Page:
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Atlantic Yards/Pacific Park infographics: what's built/what's coming/what's missing, who's responsible, + project FAQ/timeline (pinned post)

Developer proposes 13-story building to replace Atlantic Ave. strip mall in eastern Crown Heights, well beyond Nostrand Ave. boundary of current rezoning study.

A proposed 13-story residential building would jump-start the transformation of a border zone in Eastern Crown Heights known for auto-related businesses and lower-cost retail, adjacent to the elevated Long Island Rail Road tracks. 

And that proposal suggests that developers are, perhaps unsurprisingly, ahead of city planners, just as the rezonings around Atlantic Avenue east of Vanderbilt Avenue and the Atlantic Yards/Pacific Park site outpaced city policy.

Last year, only after several one-off rezonings in the so-called M-CROWN district, which enabled larger buildings with affordable housing but no overall city investment to accommodate growth, did the city finally agree to an area-wide rezoning, the Atlantic Avenue Mixed-Use Plan.

But now an ambitious project has surfaced well beyond the Nostrand Avenue eastern boundary of that plan, opposite the elevated Long Island Rail Road tracks, which rise from underground shortly before the LIRR's Nostrand Avenue stop.

Community Board 8’s Land Use committee on March 2 heard a proposal (video, slideshow) from Bawabeh Realty to rezone 1720 Atlantic Avenue, a strip mall-plus-parking-lot at the southwest corner of Schenectady Avenue, six blocks east of Nostrand, an area similarly shackled by outdated manufacturing zoning (M1-1).

From slideshow

That could create a 13-story building with space for 278 apartments--a portion "affordable"--and two floors of commercial and community facility space, plus below-ground parking.

Across wide Atlantic Avenue in Bedford Stuyvesant, Interfaith Medical Center is one block northwest, while the Boys and Girls High School campus is essentially catercorner to the northeast, with a parking lot and sports field flanking Atlantic and the school one block north.

The building’s south side, with nine stories proposed, would extend to Pacific Street, opposite the low-rise Weeksville Gardens public housing complex. (That portion of Pacific has been co-named Michael Griffith Street, honoring a resident of the block killed in a notorious 1986 racist attack in Howard Beach.)

Lucrative change means civic commitments?

The upzoning of the parcel, now known as Atlantic Plaza, could be worth tens of millions of dollars in additional floor area for the developer. That gives Community Board 8 and 36th District Council Member Chi Ossé leverage in requesting reciprocal commitments for increased affordable housing and job-creating space.

It also might prompt policymakers to consider new guidelines for similar proposals and, perhaps, a new or extended rezoning study east of Nostrand Avenue.

The proposal would replace small retail spaces--many aimed at lower-income residents, including Checks & More, Dollar Tree, Gem Pawnbrokers, and Aaron’s (a rent-to-own furniture and electronics store)—for a more upscale building.

The replacement project might incorporate current retail tenants--which also include Dunkin Donuts, a Food Universe supermarket, and the Jamaican food chain Golden Krust--though presumably a market-rate building, albeit in an area previously ungentrified, would seek increased rents.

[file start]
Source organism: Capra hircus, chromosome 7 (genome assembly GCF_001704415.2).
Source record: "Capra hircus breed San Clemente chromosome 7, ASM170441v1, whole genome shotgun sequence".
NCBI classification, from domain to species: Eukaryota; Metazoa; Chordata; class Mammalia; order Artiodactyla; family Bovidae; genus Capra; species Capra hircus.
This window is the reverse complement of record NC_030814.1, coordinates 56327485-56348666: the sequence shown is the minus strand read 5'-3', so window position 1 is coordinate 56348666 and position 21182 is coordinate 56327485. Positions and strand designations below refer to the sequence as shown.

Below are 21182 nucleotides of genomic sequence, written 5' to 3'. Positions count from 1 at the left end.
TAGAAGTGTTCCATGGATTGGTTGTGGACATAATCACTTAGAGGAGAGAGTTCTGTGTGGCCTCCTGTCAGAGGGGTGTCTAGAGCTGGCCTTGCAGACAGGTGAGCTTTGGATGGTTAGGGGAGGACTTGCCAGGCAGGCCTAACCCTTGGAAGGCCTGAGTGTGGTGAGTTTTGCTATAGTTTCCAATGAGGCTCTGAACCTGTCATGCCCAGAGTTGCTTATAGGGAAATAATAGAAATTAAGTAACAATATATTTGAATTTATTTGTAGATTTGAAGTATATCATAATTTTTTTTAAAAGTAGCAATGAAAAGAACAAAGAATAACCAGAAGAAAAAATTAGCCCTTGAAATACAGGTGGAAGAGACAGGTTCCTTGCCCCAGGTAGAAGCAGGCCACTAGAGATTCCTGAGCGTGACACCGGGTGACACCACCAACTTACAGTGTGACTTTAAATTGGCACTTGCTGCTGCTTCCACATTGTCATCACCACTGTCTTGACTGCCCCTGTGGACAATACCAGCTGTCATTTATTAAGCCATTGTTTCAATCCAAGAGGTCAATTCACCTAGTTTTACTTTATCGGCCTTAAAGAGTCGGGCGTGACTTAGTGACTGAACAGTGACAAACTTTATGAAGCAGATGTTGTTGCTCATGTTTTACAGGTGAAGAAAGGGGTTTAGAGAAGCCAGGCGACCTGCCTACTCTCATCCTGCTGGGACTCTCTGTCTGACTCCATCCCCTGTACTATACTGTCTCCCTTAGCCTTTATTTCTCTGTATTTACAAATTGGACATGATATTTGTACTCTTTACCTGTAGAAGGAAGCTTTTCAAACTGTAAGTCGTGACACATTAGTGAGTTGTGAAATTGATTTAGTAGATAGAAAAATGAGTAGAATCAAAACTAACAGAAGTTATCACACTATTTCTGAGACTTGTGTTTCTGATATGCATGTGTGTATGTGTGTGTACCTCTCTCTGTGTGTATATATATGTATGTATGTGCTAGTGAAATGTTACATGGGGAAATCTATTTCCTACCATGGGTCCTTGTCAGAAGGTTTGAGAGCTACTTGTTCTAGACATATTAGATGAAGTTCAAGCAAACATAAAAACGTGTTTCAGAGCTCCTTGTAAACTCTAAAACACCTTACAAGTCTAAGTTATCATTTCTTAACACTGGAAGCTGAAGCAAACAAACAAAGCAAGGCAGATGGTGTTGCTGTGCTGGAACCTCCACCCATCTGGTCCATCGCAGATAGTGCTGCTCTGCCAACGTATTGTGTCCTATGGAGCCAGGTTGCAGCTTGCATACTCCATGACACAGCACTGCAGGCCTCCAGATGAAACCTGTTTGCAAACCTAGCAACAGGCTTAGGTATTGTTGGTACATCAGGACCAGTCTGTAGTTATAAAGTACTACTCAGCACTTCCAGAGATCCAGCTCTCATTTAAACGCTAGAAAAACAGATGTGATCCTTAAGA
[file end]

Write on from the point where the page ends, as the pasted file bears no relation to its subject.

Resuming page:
Atlantic Plaza/1720 Atlantic Avenue, screenshot from Google Maps

Atlantic Avenue: study area and beyond

The Department of City Planning (DCP) has been encouraging private rezonings proposed along Atlantic Avenue between Vanderbilt and Nostrand avenues, an area that a DCP staffer, in a September 2021 presentation to the City Planning Commission, called one of Brooklyn's "opportunity corridors," a wide street able to absorb increased residential density.

That area was announced in April 2022 to be the subject of the Atlantic Avenue Mixed-Use Plan, currently under study, outlined below. (As I've written, the enterprise is flawed by the failure to assess and analyze the series of one-off rezonings already approved.)

The site, from Vanderbilt to Nostrand avenues, for the Atlantic Avenue Mixed-Use Plan

There's been less discussion about the Atlantic Avenue district east of Nostrand Avenue, though the half-mile study area extends east to Kingston Avenue, three blocks from Schenectady.
The primary AAMUP study area, with a quarter-mile and half-mile buffers.

The same zoning continues east to Saratoga Avenue. In the screenshot below, the 1720 Atlantic Avenue site is marked in blue.
M1-1 zoning district, in pink, extends to Saratoga Ave. 1720 Atlantic site in blue. Screenshot: ZoLa.

Proposal surfaces after lobbying

At the meeting, applicant Soly Bawabeh addressed the Land Use Committee cordially: “We would like to present a brief outline of the proposed project and see comments and feedback from the community board to develop a property so it will benefit the neighborhood.”

His company’s contract with the lobbying firm Capalino, which began last July, positions their effort differently: “seeking to uncover any potential opposition to the proposed project, understand the positions of the pertinent elected officials, city agencies, and community stakeholders in relation” to the future rezoning application.

Last year, Capalino reps met with representatives of the City Council, and 36th District Council Member Ossé. Also, at At City Planning, Capalino met with Chief of Staff Genevieve Michel, who was formerly Chief of Staff to Council Member Dan Garodnick, who now heads City Planning.

Capalino Managing Director Ashley Thompson DiNardo was present at the CB 8 meeting.

A conclusory architect
From IMC Architecture